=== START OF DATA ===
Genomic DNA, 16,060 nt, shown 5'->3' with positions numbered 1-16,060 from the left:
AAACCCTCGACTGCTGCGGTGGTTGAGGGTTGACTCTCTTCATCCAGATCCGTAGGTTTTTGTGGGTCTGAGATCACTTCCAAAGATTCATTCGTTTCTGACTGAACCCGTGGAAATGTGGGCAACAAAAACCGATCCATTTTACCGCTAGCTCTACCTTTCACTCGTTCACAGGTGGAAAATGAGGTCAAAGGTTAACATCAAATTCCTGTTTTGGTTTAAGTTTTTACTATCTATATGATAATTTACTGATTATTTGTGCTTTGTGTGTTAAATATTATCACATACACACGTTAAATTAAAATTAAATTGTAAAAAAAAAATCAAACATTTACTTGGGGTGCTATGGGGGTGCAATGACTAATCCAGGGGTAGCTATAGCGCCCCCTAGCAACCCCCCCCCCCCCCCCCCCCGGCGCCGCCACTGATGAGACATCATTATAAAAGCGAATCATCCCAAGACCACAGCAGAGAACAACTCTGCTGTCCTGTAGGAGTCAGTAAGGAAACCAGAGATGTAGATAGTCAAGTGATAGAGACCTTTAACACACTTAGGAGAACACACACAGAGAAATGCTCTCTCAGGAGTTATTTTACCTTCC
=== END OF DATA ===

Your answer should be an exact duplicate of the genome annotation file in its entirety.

Genomic DNA, 16,060 nt, shown 5'->3' with positions numbered 1-16,060 from the left:
AAACCCTCGACTGCTGCGGTGGTTGAGGGTTGACTCTCTTCATCCAGATCCGTAGGTTTTTGTGGGTCTGAGATCACTTCCAAAGATTCATTCGTTTCTGACTGAACCCGTGGAAATGTGGGCAACAAAAACCGATCCATTTTACCGCTAGCTCTACCTTTCACTCGTTCACAGGTGGAAAATGAGGTCAAAGGTTAACATCAAATTCCTGTTTTGGTTTAAGTTTTTACTATCTATATGATAATTTACTGATTATTTGTGCTTTGTGTGTTAAATATTATCACATACACACGTTAAATTAAAATTAAATTGTAAAAAAAAAATCAAACATTTACTTGGGGTGCTATGGGGGTGCAATGACTAATCCAGGGGTAGCTATAGCGCCCCCTAGCAACCCCCCCCCCCCCCCCCCCCGGCGCCGCCACTGATGAGACATCATTATAAAAGCGAATCATCCCAAGACCACAGCAGAGAACAACTCTGCTGTCCTGTAGGAGTCAGTAAGGAAACCAGAGATGTAGATAGTCAAGTGATAGAGACCTTTAACACACTTAGGAGAACACACACAGAGAAATGCTCTCTCAGGAGTTATTTTACCTTCC